Tuesday, 29 January 2019
Ceisteanna Eile - Other Questions
Human Rights Cases
48. To ask the Minister for Foreign Affairs and Trade the steps he will take to request that the authorities of a prison (details supplied) lift the ban on freedom of prisoner movement and association within the prison; and if he will make a statement on the matter. [3899/19]
90. To ask the Minister for Foreign Affairs and Trade if his attention has been drawn to the recent attacks on prisoners in a prison (details supplied) by Israeli prison administration and military forces, including the use of rubber bullets, tear gas, sound grenades and police dogs; if he will raise the attacks with the Israeli authorities and request they cease; and if he will make a statement on the matter. [3898/19]
I propose to take Questions Nos. 48 and 90 together.
Prisoners' issues are among the human rights issues which my Department follows in the context of the Israel-Palestine conflict and raises with the Israeli authorities both bilaterally and through EU-level contacts. We have paid particular attention to the questions of administrative detention, treatment of minors and the increasing use of prosecutions to suppress legitimate protest. Ireland also provides funding to the Palestinian NGO, Addameer, which monitors and works on prisoner issues. We have also raised some of these issues internationally, including at the UN Human Rights Council in Geneva. Of course, my officials do not, and cannot, follow up every allegation of mistreatment received. The incident referred to was a large-scale search of the prison for contraband material. Little is known about it in detail, although I am aware of allegations of mistreatment. I know that Deputies have seen the same material, which was circulated by the Palestinian mission.
It has been reported that Israeli authorities have consciously decided to introduce a tougher regime in the prisons in recent weeks, including restricted conditions for prisoners and ending the separation of prisoners from opposing factions. I have no basis as yet to comment on this or on the specific allegations referred to by the Deputy. Prison searches and other measures are not unknown in other jurisdictions. However, I have not seen any security or practical rationale for such a change in policy, or any reference to similar changes being applied to Israelis who are imprisoned. Issues to do with prisoners are always sensitive for both Israelis and Palestinians, and for obvious reasons they have the potential to have a wider political impact outside the prisons.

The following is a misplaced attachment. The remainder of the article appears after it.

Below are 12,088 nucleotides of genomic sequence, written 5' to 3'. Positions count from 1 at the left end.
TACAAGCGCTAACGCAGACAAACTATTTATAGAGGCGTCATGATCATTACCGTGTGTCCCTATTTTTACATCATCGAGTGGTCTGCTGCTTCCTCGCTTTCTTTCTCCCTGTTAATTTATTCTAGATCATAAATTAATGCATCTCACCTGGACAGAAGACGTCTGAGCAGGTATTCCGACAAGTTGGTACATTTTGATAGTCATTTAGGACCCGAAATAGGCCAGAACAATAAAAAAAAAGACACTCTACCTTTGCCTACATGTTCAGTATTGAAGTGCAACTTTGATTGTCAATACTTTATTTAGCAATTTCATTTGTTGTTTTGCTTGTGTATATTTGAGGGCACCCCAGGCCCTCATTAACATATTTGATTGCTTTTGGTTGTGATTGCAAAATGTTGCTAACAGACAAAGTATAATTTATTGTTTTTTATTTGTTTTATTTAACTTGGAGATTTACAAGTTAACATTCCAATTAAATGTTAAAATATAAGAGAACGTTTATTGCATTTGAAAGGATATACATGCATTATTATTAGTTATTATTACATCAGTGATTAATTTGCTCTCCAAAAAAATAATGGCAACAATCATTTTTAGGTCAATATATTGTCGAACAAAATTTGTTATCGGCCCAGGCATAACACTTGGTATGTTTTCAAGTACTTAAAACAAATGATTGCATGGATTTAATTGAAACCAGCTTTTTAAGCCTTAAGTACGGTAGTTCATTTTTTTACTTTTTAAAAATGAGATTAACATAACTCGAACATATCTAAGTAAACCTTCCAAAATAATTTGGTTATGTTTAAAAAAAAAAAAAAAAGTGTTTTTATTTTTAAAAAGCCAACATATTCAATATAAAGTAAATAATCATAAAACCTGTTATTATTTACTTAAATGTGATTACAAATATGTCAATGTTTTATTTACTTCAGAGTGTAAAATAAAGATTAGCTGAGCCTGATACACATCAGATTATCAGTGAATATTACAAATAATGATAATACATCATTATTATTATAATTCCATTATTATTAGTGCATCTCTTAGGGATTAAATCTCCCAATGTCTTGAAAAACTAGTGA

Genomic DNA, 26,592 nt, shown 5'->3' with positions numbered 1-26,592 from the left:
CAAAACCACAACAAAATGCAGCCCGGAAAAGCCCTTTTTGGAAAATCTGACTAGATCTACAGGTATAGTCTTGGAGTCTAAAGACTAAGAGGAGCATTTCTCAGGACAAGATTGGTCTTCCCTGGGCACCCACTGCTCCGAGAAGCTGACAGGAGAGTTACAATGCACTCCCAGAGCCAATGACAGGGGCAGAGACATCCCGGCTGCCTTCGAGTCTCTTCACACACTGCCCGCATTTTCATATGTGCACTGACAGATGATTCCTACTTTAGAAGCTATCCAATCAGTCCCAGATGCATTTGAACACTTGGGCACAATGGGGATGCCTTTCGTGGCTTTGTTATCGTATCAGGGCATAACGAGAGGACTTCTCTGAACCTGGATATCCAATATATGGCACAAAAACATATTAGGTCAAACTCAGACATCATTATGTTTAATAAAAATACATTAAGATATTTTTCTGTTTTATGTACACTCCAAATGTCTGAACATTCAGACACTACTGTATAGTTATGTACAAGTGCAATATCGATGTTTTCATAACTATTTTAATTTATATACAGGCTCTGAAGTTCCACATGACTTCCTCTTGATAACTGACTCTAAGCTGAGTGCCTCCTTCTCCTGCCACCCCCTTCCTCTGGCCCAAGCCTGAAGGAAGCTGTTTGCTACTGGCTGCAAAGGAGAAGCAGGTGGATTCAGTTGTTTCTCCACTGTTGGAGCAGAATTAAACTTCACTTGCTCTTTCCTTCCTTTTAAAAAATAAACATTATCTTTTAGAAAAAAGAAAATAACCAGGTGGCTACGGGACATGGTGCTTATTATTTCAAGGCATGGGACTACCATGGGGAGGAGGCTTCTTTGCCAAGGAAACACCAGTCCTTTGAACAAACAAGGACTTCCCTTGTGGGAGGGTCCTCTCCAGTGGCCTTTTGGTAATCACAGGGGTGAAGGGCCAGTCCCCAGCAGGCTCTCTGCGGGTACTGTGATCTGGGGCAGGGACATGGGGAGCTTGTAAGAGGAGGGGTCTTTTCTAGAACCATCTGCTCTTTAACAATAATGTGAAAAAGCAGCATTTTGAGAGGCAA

I am also acutely conscious that similar and indeed worse criticisms could be levelled at prison conditions in many Middle Eastern countries. However, it is obvious that Palestinians imprisoned by Israel should have the same conditions and protections as Israel considers proper for its own citizens in detention.
I thank the Tánaiste. It is important that this issue be flagged. The prison in question is the Ofer Prison. It is one of the most notorious prisons in the occupied West Bank. There are 1,200 Palestinian prisoners there at the moment who have been incarcerated without trial. There are also 180 child detainees in the prison. As the Tánaiste referred to, more than 150 prisoners were injured last week, some with rubber bullets. At the moment a hunger strike is taking place in response to the actions of a special forces unit called the Metzada unit. The unit is a quite brutal force of the Israeli Prison Service. The Tánaiste should signal to his counterpart in Israel that human rights abuses by the Israeli authorities should not be acceptable under any terms. I would appreciate if the Minister could convey that.
As the Deputy knows, I am very interested in the Israeli-Palestinian conflict, as are many Members of this House. We debate it regularly here and I take questions on it regularly. We do raise human rights concerns about conditions in prisons, particularly for minors. I have raised it both in Israel and in other fora, and I will continue to do that. I do not have the full details on this case so I must be careful not to make statements I cannot fully back up. The broader question of conditions in prisons, which impacts on the broader political environment, is something we follow closely.